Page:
Germany financial fears as bonds edge lower: Markets on alert

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“We see core bond markets mainly exposed to (at times erratic) swings in the equity complex and (at times contradictory) news regarding a potential US stimulus package,” UniCredit analysts told clients.

“U.S. Treasury and Bund markets are likely to continue their seesawing pattern of the past two weeks or so for another few days.”

Germany’s 10-year yield was down 2 basis points to -0.52%, set to end the week lower.

Italian 10-year bond yields edged up 2 basis points to 0.90% , pulling up the risk premium they pay on top of Germany to 140 bps. They fell to their lowest since February at 133 bps earlier this week after regional elections led to reduced political risk.

European Central Bank Governing Council member Francois Villeroy de Galhau said the ECB should examine whether the current formulation of its inflation target casts doubt on the ECB’s commitment to symmetry, where it may tolerate an inflation overshoot for some time.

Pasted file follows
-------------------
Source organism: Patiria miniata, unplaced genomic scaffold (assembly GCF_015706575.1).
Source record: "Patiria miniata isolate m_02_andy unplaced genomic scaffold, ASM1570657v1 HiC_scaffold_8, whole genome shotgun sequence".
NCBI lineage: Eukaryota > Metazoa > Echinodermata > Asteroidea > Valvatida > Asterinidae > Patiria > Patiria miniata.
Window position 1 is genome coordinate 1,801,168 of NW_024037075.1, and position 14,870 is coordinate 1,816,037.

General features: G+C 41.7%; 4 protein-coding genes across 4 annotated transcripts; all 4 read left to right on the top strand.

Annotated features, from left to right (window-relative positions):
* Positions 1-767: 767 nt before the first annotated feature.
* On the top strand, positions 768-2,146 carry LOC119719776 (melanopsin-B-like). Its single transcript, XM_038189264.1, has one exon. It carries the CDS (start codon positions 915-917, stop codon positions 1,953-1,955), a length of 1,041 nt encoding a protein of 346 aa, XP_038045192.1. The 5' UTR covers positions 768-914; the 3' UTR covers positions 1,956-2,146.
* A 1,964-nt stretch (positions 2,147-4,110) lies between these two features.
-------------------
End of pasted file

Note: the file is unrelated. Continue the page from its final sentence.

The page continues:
“We would argue that further central bank speak will have a harder job moving markets going forward,” ING analysts said, noting that many ECB speakers have already left the door open for further easing.

Investors are pricing about a 90% chance of an ECB rate cut in July 2021, down from a full probability earlier this week.

Money markets are in focus after the latest allotment of the European Central Bank’s ultra-cheap TLTRO loans. Analysts expect they will push excess liquidity – commercial bank deposits held at the ECB after accounting for minimum reserve requirements – above 3 trillion euros.

The closely watched three-month Euribor interbank rate edged down to -0.498% on Friday but held above a record low hit earlier in the week at -0.508%, below the ECB’s deposit rate. Analysts expect it will fall further as excess liquidity leaves little reason for banks to borrow from one another.

“The challenge for most bank treasurers should be too much, not too little liquidity, prompting more defensive or no bids at all for deposits,” Christoph Rieger, head of rates and credit research at Commerzbank, told clients.

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